This CSNY protest anthem is one of the most revealing songs of the famously tumultuous time in American history. The backstory to the 1970 classic is a dark tale concerning state violence and unarmed protestors. What became known as The Kent State Shooting became one of the lowest points in American history. On May 4th 1970, the US National Guard opened fire on a group of protestors at the Kent State University in Ohio. Four people were killed, and nine were injured after 67 shots were fired at the innocent anti-Vietnam War protestors. 

The most shocking part of the whole tale was not the wanton killing but the fact that the American public largely sided with the brutal actions of the National Guard, as polls showed at the time. CSNY wasted no time in making their feelings heard. The quartet recorded it on May 21st, and it was out in June.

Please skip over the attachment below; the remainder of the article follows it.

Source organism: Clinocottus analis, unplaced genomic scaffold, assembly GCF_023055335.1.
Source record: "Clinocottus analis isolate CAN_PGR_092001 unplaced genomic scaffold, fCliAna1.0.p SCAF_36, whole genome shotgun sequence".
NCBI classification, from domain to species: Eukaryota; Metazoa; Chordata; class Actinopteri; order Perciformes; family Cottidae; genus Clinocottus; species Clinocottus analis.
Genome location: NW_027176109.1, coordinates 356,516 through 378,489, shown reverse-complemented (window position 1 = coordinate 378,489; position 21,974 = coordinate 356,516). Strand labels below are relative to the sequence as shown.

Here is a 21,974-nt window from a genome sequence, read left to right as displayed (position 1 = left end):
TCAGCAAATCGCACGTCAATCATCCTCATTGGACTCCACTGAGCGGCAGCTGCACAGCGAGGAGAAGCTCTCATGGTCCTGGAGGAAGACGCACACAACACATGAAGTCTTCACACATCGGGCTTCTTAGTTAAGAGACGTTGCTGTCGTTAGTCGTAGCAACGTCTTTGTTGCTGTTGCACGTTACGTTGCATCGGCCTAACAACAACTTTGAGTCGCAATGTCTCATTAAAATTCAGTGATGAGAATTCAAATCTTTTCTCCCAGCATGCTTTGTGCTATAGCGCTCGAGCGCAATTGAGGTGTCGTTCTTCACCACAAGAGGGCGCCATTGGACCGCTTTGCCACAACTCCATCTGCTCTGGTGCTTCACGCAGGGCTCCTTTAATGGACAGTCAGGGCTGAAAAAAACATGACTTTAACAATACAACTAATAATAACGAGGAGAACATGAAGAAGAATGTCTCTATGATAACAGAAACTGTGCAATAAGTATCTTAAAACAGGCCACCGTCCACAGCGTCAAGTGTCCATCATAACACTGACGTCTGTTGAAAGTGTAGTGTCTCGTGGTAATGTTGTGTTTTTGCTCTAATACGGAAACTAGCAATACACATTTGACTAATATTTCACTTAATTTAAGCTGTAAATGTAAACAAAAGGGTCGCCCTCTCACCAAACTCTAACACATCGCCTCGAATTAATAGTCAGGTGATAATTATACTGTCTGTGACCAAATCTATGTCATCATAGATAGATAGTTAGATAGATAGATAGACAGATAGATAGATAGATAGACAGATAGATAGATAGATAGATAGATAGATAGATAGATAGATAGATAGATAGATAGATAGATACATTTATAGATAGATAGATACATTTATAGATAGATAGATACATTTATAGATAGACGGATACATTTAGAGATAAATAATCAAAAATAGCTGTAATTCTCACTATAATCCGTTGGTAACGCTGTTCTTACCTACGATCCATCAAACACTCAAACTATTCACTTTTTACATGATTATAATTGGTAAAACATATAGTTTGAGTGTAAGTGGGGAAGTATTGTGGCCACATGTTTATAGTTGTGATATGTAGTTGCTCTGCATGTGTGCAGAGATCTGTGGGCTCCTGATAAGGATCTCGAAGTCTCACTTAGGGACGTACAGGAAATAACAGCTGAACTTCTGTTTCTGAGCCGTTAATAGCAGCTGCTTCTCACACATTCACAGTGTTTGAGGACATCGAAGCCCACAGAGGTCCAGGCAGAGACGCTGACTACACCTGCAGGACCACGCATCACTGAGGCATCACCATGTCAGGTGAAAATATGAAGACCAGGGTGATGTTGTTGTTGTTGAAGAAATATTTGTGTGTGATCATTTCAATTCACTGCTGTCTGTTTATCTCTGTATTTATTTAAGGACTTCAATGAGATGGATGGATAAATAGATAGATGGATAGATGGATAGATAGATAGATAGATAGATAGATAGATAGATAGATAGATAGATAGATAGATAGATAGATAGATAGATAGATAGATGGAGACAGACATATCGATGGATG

Neil Young’s lyrics openly addressed the American publics’ dumbfounding opinion, appealing to them through empathy and rhetorical questions. “What if you knew her? / And found her dead on the ground,” he asks in an attempt to expel the widespread nationalism of the day.

“What was so important about that song was that it didn’t let the moment die,” David Karen, a sociology professor at Bryn Mawr College told Esquire on the 50th anniversary of the incident, “Neil Young underlined just how corrupt and awful the government was, not only about Vietnam.”

‘Cinnamon Girl’